Sunday, August 10, 2014

Mount Desert Island, Long Pond, Smallmouth Bass Caught Where not Supposed to Be

We got the vacation rental house late in the season, about May 1st, probably the only remaining availability on Long Pond, Mount Desert Island, Maine for anytime during the summer. It just so happened that the house is located near National Park Canoe Rental where we launched a rented canoe twice six years ago. So the smallmouth fishing was mostly a sort of romance with our favorite spot from years ago, when I caught a 17-incher the first outing, and Matt a 17 1/2-incher the second, among many smaller bass and a rare pickerel. This time we managed to fish the lake (nearly a thousand acres) six days, although Matt wasn't out on all occasions. We never got skunked, but the biggest bass was about 16 1/2 inches, a half dozen total 15 inches and more, four others that matched and exceeded 14 inches besides these larger. Dozens of smaller bass came over the canoe gunnels. The lake is full of smallish bass, the sort I call "average stream bass," those nine or 10-inchers that inhabit New Jersey's small Highlands rivers.

I didn't stay put at our secret spot, although my best memories of two-pound-plus bass leaping three feet above lake surface will indelibly be associated with these drop-offs I won't give away. I tried quarter-ounce tube jigs 30 feet deep in hopes of finding that indeed the bulk of the bass stay deep where they are "supposed" to be in August. But we marked no fish that deep either. I did mark one big fish 19 feet deep suspended over 28 foot depths, which must have been a bass, but that was the deepest, and the water is very clear. You can see bottom about 12 feet down. I also fished Berkeley Gulp! leech and jig combinations from 10 down to 30 feet deep. I caught a nine-inch bass on the leech and eighth-ounce jig in 10 feet of water, but that was all for my favorite Delaware River presentation.

All the bass--besides one on a Rat-L-Trap--hit Senko-type worms, rigged weightless and usually Wacky. We found some rocks all the way in the front of the lake so thick with jagged crevices that we had to rig the worms with inset hooks. I lost a jig with a hook guard to these rocks. I also lost a Senko-type worm rigged with an inset hook to the same, wedged in there hopeless to ever get exposed to air again, I'm sure.

I've never before seen such great smallmouth habitat, not even on Pepacton Reservoir in New York. We started nailing bass 10 or 12 feet deep in and among the schist on our first and second casts, and I thought we would have dozens of bass on this single outing, but very mysteriously the action died and we just couldn't coax but a few more over a couple of hours and more than a hundred yards of rocky shoreline, although the very best of it I could measure in only dozens of yards.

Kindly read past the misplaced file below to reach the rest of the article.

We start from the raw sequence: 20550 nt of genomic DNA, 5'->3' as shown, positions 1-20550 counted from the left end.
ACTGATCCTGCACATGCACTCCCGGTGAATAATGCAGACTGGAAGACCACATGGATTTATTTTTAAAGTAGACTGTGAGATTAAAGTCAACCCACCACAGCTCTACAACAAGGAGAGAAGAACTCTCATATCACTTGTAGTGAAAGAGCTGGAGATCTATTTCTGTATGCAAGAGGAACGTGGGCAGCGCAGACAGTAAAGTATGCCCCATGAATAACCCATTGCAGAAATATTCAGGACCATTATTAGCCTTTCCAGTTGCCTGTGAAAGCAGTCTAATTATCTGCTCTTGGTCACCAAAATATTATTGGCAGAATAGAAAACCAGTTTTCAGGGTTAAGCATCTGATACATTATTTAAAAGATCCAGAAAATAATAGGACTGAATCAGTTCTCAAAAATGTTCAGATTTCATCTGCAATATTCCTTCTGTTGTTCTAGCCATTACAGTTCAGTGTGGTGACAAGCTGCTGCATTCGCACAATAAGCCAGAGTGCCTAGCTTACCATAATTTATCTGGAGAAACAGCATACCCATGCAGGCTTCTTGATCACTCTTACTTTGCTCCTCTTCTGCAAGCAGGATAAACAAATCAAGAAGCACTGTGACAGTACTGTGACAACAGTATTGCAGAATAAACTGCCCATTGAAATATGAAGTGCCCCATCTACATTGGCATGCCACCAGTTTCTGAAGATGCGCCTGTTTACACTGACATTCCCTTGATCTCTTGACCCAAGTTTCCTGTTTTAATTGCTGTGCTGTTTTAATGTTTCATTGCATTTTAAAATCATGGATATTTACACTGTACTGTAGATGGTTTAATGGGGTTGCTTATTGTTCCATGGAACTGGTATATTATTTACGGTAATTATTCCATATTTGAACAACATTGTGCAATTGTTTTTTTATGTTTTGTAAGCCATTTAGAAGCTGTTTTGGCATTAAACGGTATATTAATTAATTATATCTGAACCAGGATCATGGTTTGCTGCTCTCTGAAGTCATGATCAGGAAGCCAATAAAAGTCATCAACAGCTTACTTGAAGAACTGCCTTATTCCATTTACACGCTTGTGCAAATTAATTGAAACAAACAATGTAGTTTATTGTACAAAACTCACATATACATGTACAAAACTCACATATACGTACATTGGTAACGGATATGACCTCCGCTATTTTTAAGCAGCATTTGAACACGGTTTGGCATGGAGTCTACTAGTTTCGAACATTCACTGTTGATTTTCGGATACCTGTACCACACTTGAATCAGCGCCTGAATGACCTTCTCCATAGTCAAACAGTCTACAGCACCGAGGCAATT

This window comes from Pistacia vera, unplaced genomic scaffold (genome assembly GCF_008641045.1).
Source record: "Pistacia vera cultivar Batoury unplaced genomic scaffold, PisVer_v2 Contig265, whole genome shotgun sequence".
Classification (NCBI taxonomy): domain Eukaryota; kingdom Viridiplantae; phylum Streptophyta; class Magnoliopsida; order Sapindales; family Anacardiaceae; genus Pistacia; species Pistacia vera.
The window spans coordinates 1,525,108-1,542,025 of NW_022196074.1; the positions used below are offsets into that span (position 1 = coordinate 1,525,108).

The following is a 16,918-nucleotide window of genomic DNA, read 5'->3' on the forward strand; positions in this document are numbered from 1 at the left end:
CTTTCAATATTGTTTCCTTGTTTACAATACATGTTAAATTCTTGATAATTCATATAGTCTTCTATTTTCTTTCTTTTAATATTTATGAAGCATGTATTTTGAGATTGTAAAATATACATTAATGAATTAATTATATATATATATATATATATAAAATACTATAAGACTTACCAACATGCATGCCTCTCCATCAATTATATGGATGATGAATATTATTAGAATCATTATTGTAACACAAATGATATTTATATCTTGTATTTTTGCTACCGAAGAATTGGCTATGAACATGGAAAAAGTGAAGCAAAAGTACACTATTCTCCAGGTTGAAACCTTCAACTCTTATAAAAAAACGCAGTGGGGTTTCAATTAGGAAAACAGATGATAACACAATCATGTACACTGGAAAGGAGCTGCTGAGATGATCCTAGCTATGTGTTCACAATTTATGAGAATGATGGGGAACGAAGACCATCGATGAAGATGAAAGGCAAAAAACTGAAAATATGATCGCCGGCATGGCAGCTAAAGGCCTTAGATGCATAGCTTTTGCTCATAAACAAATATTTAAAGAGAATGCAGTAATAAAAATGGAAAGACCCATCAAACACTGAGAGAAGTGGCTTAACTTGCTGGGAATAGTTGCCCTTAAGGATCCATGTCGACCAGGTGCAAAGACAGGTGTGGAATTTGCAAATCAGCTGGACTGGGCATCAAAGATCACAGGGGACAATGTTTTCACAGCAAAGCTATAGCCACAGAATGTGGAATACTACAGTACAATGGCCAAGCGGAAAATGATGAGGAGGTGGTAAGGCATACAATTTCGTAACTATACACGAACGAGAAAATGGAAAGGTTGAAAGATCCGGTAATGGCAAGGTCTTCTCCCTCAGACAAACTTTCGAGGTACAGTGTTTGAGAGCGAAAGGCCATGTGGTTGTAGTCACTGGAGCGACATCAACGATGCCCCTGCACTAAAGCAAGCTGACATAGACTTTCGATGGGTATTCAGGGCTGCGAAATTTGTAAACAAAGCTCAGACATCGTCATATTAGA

Miles down lake, Matt hooked the biggest of the entire vacation--a big, bullish bass that towed the canoe out into deeper and deeper water, drag giving yards of line even as the canoe slid effortlessly on riffled lake surface, a breeze of about 10 mph stirring the sun rays about. The hook pulled and that was that. This bass may really have been as big as the South Branch Raritan River four-pounder I caught last September. Who knows. Larger. I certainly hoped to beat my record from last year, but like all anglers I know well, I have a streak of vanity that reality usually corrects.

Matt's big one struck in the perfect location, right where most of our fish connected, about 12 feet down "in the shadows," as I told our landlord when he had inquired about where to catch bass. The really shallow water of less than eight feet has an iron-tinged color since the slightly tannic, but clear, water exposes the rocks to view, and while we caught some bass as shallow as six or seven feet--I caught my 17-incher six years ago in three feet of water--as a rule they were just under the line between light and dark, about 10 or 12 feet deep. The deepest we caught bass was 18 feet down, dragging heavy Strike King Senko-type worms by twitching them up and letting them flutter back to rock bottom, but nothing came from any deeper where the in-the-know writers tell you the bass are this time of year.

I admit I've caught pickerel this time of year 17 feet down at the bottom edge of a weedline, not just one but several or more, but for whatever reason, we just couldn't conform to the magazine articles in Maine.

It was a great series of outings. Twice I got up and paddled out before sun-up, catching bass before I paddled back for breakfast. I tried topwaters both occasions, but could not stir any strikes. Nor could I hoop any topwater swooshes after sunset, staying out into dark, mounting my portable stern light on the canoe's back end, switching my headlamp to red, and getting mawed by mosquitoes. One night, I stood on our dock and casted a big Pop-R, this area of the lake too shallow to hold many smallmouths, 14 feet maximum, yet nevertheless I earned my only topwater strike from a seven-inch smallie.

The first morning I tried popping them up from the iron-tinged visibility, I switched to a Senko and pitched it right there where I had last teased the hard-edged creases below, felt a strong tap, and instantly assumed I had a good bass take that worm six or seven feet down, where the Pop-R was perfectly apparent moments before. I set the hook and more than 16 inches of bronze-black brunt air lifted like the Wright Brother's experiment on North Carolina's Outer Banks.

It didn't stay up very long, but long enough to make a memory last the rest of my life.

 These guys trolled for stocked salmon of the Atlantic species in the lake's deep section (113 feet maximum). Why they even bothered with 35 foot maximum depths at lake's northern end I didn't ask.

 Glacial deposit.

We crossed the lake in the canoe there where the plane landed not too long after.

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